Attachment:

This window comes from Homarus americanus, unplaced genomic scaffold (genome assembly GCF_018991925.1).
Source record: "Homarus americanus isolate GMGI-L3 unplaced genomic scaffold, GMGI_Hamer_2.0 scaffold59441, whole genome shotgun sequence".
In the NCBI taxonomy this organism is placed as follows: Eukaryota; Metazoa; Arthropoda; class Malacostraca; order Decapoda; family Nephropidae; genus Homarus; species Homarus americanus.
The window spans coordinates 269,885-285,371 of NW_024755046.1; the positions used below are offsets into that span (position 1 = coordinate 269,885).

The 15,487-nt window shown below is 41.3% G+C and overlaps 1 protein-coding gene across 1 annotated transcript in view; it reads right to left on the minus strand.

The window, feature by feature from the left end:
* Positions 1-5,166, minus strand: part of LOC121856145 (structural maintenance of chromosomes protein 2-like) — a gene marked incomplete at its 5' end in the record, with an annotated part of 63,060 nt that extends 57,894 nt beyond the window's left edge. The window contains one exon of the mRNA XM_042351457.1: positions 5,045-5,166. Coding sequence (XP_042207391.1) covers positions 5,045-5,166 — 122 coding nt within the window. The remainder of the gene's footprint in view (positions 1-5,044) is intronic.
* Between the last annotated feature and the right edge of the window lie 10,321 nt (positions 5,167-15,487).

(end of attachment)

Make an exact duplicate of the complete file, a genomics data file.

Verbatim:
This window comes from Homarus americanus, unplaced genomic scaffold (genome assembly GCF_018991925.1).
Source record: "Homarus americanus isolate GMGI-L3 unplaced genomic scaffold, GMGI_Hamer_2.0 scaffold59441, whole genome shotgun sequence".
In the NCBI taxonomy this organism is placed as follows: Eukaryota; Metazoa; Arthropoda; class Malacostraca; order Decapoda; family Nephropidae; genus Homarus; species Homarus americanus.
The window spans coordinates 269,885-285,371 of NW_024755046.1; the positions used below are offsets into that span (position 1 = coordinate 269,885).

The 15,487-nt window shown below is 41.3% G+C and overlaps 1 protein-coding gene across 1 annotated transcript in view; it reads right to left on the minus strand.

The window, feature by feature from the left end:
* Positions 1-5,166, minus strand: part of LOC121856145 (structural maintenance of chromosomes protein 2-like) — a gene marked incomplete at its 5' end in the record, with an annotated part of 63,060 nt that extends 57,894 nt beyond the window's left edge. The window contains one exon of the mRNA XM_042351457.1: positions 5,045-5,166. Coding sequence (XP_042207391.1) covers positions 5,045-5,166 — 122 coding nt within the window. The remainder of the gene's footprint in view (positions 1-5,044) is intronic.
* Between the last annotated feature and the right edge of the window lie 10,321 nt (positions 5,167-15,487).